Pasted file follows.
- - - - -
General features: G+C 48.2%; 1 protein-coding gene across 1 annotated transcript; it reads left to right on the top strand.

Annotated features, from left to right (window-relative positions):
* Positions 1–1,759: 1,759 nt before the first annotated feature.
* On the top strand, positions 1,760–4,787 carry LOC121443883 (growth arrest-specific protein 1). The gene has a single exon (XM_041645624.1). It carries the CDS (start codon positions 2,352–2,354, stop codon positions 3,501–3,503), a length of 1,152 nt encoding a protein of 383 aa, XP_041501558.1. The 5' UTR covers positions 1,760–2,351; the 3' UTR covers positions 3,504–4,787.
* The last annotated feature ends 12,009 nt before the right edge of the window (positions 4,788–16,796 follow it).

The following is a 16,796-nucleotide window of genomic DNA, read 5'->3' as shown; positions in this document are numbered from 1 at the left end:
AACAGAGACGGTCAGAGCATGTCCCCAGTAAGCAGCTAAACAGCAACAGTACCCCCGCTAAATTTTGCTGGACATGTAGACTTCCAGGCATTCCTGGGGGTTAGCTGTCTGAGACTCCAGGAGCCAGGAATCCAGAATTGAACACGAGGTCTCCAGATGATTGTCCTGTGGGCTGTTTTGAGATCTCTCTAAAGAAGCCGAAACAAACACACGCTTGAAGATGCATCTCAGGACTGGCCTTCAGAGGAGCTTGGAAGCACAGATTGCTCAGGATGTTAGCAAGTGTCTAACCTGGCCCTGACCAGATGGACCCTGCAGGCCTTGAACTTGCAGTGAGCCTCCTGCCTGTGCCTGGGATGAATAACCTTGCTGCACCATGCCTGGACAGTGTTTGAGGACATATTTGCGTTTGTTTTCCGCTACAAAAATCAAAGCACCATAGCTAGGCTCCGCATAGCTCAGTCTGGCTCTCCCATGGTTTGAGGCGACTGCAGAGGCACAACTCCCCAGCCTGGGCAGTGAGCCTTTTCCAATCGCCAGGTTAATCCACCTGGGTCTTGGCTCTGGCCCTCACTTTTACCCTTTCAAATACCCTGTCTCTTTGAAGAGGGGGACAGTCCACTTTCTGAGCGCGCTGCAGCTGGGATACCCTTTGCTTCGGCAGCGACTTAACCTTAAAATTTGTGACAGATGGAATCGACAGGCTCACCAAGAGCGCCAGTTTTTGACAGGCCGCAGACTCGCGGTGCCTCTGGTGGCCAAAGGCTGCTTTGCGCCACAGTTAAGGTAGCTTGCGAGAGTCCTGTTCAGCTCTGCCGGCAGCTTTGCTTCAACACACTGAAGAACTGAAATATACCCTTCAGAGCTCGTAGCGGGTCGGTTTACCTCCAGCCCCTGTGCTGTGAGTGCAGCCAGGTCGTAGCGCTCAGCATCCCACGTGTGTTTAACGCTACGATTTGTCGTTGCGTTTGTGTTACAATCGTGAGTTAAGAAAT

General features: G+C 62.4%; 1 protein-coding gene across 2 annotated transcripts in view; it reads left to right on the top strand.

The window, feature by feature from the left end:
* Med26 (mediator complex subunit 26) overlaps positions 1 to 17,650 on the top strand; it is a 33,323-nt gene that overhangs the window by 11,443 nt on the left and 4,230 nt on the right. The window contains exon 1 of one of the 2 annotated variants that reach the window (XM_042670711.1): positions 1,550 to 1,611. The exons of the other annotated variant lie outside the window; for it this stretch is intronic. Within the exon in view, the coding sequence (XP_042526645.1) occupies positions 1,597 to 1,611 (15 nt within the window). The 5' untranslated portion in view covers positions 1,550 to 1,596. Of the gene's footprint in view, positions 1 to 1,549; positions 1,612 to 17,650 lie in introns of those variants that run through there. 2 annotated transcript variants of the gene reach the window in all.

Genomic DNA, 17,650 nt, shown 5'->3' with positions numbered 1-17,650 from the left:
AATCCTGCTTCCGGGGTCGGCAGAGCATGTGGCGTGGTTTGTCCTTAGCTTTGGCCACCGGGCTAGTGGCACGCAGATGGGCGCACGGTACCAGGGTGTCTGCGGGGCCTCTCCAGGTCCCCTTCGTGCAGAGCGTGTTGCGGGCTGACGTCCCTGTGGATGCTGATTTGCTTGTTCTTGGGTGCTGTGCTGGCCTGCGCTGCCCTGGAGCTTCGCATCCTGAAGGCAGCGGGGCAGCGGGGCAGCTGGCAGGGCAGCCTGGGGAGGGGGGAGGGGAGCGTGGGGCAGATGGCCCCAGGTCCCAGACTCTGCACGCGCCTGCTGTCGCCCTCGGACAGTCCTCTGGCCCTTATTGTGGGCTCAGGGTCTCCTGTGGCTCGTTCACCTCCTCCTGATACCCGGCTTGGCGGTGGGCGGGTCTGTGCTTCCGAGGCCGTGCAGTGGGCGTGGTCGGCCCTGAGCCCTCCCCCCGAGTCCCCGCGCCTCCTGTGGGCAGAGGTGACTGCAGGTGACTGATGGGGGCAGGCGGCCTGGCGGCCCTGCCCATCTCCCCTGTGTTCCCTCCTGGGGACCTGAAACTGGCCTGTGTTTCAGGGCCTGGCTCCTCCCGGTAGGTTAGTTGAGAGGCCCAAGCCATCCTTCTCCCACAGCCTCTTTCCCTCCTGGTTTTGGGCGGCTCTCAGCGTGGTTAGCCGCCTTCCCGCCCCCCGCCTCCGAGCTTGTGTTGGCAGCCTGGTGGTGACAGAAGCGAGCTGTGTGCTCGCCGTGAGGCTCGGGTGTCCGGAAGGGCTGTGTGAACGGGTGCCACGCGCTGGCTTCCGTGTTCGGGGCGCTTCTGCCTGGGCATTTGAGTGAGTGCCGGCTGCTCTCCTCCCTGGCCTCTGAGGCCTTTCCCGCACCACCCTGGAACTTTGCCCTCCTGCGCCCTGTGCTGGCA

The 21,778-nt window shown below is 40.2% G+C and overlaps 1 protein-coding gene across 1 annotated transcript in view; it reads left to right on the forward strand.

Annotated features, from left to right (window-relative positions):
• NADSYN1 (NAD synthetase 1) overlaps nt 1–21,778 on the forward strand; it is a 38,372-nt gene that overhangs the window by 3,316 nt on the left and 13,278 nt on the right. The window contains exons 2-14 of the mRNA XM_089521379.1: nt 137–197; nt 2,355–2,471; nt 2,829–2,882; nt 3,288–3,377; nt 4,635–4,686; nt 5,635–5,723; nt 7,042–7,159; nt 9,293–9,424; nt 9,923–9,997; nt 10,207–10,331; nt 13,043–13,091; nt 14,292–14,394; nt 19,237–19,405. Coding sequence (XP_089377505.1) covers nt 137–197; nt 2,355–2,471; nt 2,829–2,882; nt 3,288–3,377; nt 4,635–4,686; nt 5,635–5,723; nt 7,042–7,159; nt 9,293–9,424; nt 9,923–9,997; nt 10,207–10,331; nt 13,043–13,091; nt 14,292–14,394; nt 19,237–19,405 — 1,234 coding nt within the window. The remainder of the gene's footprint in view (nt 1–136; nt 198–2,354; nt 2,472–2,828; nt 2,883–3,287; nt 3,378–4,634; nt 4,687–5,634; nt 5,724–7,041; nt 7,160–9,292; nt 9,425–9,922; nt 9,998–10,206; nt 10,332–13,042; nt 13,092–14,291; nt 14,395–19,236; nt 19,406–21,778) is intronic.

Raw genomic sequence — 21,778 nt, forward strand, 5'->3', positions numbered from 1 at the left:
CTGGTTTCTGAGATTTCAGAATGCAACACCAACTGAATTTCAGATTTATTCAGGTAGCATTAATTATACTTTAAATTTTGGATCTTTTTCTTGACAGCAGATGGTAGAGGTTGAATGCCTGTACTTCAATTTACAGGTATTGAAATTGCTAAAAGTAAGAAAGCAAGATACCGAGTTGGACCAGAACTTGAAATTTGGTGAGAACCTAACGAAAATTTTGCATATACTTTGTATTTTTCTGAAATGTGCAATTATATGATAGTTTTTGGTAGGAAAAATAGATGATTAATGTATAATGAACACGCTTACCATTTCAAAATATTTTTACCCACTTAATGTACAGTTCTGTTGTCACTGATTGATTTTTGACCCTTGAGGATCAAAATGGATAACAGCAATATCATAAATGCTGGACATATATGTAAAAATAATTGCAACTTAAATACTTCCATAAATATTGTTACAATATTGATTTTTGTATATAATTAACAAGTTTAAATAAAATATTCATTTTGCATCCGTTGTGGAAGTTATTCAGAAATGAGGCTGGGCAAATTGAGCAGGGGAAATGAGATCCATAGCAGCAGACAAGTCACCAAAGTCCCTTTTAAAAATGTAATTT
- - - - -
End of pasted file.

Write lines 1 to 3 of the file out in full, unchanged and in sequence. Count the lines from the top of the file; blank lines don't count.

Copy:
General features: G+C 48.2%; 1 protein-coding gene across 1 annotated transcript; it reads left to right on the top strand.

Annotated features, from left to right (window-relative positions):
* Positions 1–1,759: 1,759 nt before the first annotated feature.